Speaking Frankly: Sanger’s legacy

Editor’s note: Frank Leibfarth is a postdoc who is trying to make his way through the academic maze. Find him contributing to the Sceptical Chymist or continue the conversation on Twitter @Frank_Leibfarth.

– – – – – – – – – – – – – – – – – – –

Frederick Sanger, the British biochemist and two-time Nobel laureate, died this week at the age of 95. He holds the distinction of being the only individual to win two Nobel Prizes in Chemistry and one of only four people to win two Nobel prizes in any field; an honour he shares with John Bardeen, Marie Curie, and Linus Pauling.

Sanger took a fundamentally chemical approach to solve complex problems in molecular biology and genetics. Early on he became interested in the structure and sequence of biopolymers, which led him to study and eventually fully sequence the protein insulin. This feat of ingenuity, chemistry, and spectroscopy led to his first Nobel Prize awarded in 1958. Soon after, he moved from the University of Cambridge to the British Medical Research Council Laboratory of Molecular Biology, where he studied with a slew of young, ambitious, and talented scientists including the likes of Max Perutz and Francis Crick.

Here, Sanger began his work on developing a method to sequence deoxyribonucleic acid, or DNA, the alphabet of heredity. His success in this field, culminating in the development of the ‘Sanger method’ for sequencing DNA, was one of the most important scientific feats of the last century. Originally employed for sequencing the complete genome of a virus and then human mitochondria, the Sanger method would eventually be the primary technology used to complete the sequencing of the entire human genome. Sanger shared his second Nobel Prize in 1980 for his work on sequencing DNA, only three years before his retirement from scientific research in 1983.

Sanger’s legacy will not be one of excess. Despite his groundbreaking contributions, he only published around 100 research articles. The quality of his work is undeniable; each of his publications has been cited an average of almost 1000 times. A commentary penned by Sanger in 2001 provides a rare glimpse into his research philosophies. He worked at the bench throughout his career, preferring to do experiments himself than plan them for others. Furthermore, he mentions the importance of interacting with scientists outside his discipline, “who were interested not only in what they were doing but also in other people’s work and keen to exchange ideas.”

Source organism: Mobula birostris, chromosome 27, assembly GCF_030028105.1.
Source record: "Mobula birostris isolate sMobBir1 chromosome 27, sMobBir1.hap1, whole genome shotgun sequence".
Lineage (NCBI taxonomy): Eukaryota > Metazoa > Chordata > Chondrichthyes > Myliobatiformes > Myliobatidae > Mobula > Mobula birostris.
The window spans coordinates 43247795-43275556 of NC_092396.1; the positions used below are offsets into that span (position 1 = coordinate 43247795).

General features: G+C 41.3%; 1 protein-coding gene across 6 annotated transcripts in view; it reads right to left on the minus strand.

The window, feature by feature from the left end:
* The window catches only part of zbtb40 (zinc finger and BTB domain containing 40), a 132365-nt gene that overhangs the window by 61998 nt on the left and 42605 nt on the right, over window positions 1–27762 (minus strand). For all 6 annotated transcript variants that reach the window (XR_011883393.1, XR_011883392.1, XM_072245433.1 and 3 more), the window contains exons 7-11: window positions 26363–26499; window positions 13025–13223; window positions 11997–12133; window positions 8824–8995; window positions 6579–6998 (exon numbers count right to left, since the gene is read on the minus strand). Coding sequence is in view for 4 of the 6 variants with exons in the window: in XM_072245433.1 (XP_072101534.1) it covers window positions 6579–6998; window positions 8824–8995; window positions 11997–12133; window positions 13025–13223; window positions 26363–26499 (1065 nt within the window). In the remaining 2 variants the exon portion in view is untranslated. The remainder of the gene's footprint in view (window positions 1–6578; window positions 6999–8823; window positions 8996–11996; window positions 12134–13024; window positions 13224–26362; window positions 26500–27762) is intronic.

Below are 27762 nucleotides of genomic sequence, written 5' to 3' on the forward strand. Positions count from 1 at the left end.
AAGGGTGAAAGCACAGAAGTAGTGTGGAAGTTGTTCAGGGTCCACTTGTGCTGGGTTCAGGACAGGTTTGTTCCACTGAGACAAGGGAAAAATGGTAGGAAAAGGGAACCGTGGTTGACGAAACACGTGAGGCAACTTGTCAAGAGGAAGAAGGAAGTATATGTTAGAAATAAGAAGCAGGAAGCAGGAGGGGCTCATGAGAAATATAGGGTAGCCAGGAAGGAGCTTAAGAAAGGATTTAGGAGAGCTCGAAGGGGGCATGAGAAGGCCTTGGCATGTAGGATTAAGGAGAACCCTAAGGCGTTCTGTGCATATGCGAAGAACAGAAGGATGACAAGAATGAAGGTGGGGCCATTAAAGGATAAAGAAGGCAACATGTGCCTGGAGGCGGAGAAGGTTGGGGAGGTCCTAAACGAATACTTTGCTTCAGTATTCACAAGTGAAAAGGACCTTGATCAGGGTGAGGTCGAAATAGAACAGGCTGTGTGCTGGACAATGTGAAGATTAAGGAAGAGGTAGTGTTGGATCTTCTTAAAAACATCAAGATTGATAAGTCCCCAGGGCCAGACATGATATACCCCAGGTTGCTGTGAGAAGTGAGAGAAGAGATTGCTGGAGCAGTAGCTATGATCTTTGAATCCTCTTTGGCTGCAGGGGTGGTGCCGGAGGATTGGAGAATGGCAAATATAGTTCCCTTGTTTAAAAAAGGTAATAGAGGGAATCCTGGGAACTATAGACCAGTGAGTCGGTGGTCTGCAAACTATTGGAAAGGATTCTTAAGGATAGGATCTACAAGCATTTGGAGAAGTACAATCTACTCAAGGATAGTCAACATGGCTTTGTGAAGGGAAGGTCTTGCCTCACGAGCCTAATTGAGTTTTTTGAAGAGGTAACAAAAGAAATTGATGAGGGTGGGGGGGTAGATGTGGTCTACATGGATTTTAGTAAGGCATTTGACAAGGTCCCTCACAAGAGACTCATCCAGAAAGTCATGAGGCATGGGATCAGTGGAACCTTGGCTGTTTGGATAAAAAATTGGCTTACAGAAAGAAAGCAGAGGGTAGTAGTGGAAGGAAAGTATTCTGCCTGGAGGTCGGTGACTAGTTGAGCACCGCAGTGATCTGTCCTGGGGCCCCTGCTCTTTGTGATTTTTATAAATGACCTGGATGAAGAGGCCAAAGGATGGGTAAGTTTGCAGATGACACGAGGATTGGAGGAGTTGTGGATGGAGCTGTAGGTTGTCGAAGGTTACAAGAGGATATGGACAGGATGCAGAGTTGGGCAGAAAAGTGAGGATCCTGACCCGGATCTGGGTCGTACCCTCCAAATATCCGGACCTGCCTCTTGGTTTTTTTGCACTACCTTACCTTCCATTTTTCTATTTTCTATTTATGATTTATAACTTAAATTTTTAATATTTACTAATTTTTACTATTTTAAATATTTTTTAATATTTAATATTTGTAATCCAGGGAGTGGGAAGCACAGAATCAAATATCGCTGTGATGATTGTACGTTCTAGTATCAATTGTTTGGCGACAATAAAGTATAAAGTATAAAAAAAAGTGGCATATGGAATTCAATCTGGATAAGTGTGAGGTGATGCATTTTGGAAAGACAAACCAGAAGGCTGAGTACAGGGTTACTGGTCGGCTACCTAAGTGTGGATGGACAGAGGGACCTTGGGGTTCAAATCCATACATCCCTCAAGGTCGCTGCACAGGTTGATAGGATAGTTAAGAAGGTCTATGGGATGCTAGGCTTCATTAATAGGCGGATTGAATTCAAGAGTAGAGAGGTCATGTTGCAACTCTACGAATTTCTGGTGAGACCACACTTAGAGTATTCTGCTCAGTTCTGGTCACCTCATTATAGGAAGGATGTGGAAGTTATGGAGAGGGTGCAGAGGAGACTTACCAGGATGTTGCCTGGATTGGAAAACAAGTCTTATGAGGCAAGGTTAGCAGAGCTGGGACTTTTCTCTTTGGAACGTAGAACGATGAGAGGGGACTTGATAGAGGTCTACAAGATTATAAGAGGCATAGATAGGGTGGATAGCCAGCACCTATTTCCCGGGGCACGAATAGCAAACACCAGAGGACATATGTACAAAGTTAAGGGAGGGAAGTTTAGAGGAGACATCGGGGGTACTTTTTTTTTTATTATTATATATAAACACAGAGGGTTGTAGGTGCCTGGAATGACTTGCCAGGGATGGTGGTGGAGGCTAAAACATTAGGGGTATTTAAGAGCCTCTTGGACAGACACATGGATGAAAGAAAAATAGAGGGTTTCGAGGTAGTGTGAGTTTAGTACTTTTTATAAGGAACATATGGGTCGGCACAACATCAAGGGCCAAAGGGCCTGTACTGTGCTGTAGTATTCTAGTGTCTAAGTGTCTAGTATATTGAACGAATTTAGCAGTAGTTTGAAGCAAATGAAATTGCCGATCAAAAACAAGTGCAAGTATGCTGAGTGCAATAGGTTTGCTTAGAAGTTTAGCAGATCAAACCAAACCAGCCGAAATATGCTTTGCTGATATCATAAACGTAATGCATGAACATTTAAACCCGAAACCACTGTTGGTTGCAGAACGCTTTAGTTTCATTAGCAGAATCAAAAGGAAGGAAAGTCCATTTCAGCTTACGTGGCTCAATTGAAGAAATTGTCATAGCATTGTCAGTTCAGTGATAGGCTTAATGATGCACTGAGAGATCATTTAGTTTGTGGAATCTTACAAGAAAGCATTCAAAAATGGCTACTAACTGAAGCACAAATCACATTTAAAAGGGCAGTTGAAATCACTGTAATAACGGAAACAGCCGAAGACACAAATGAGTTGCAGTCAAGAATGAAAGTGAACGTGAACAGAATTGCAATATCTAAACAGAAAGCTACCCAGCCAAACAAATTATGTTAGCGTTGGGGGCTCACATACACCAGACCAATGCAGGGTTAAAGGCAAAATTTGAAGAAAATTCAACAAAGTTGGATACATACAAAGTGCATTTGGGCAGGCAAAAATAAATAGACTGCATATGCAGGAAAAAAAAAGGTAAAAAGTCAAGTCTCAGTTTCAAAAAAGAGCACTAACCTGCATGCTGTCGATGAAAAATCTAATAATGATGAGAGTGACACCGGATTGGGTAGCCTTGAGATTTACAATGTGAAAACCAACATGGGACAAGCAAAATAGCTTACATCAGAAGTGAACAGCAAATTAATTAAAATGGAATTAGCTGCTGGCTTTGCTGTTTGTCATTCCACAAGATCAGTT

Although Sanger won awards for his landmark discoveries, an underappreciated facet of his contributions was the technology he created to make these discoveries possible. He was primarily interested in developing simple, scalable, and reproducible chemical techniques to sequence these biopolymers. As a result, Sanger’s legacy extends far beyond the sequencing of the amino acids in insulin or the genetic code of mitochondria. His user-friendly methods have been adopted by scientists around the globe and are indirectly responsible for much of our advances in modern medicine.

Sanger’s scientific career ended more than three decades ago, but in many ways he is a model for the next generation of chemists. The day-to-day work in his lab consisted of fundamental chemical investigations of the structure of biopolymers; breaking them down, reconstructing them, and developing analytical methods to see how and where bonds broke and reformed. From a broader perspective, however, Sanger can be rightfully credited with being a founding member of the fields of molecular biology and genetics, a seemingly far cry from ‘traditional’ chemical disciplines. So while some would argue that chemistry is a mature discipline, I contend that well-trained chemists are only scratching the surface of their potential.

There are surely many grand challenges within the discipline, but chemists are broadly trained to be able to make molecules, understand their bonding properties, and connect their structure to function. If elucidating the primary structure of proteins and DNA revolutionized biochemistry in the 20th century, could understanding the structure, interactions, and dynamics of the cell membrane or extracellular matrix do the same in the 21st century? Problems of structure and bonding will always require the skills of a chemist to solve and Sanger recognized that in the 1940s. He has shown us the roadmap, now we only have to follow it.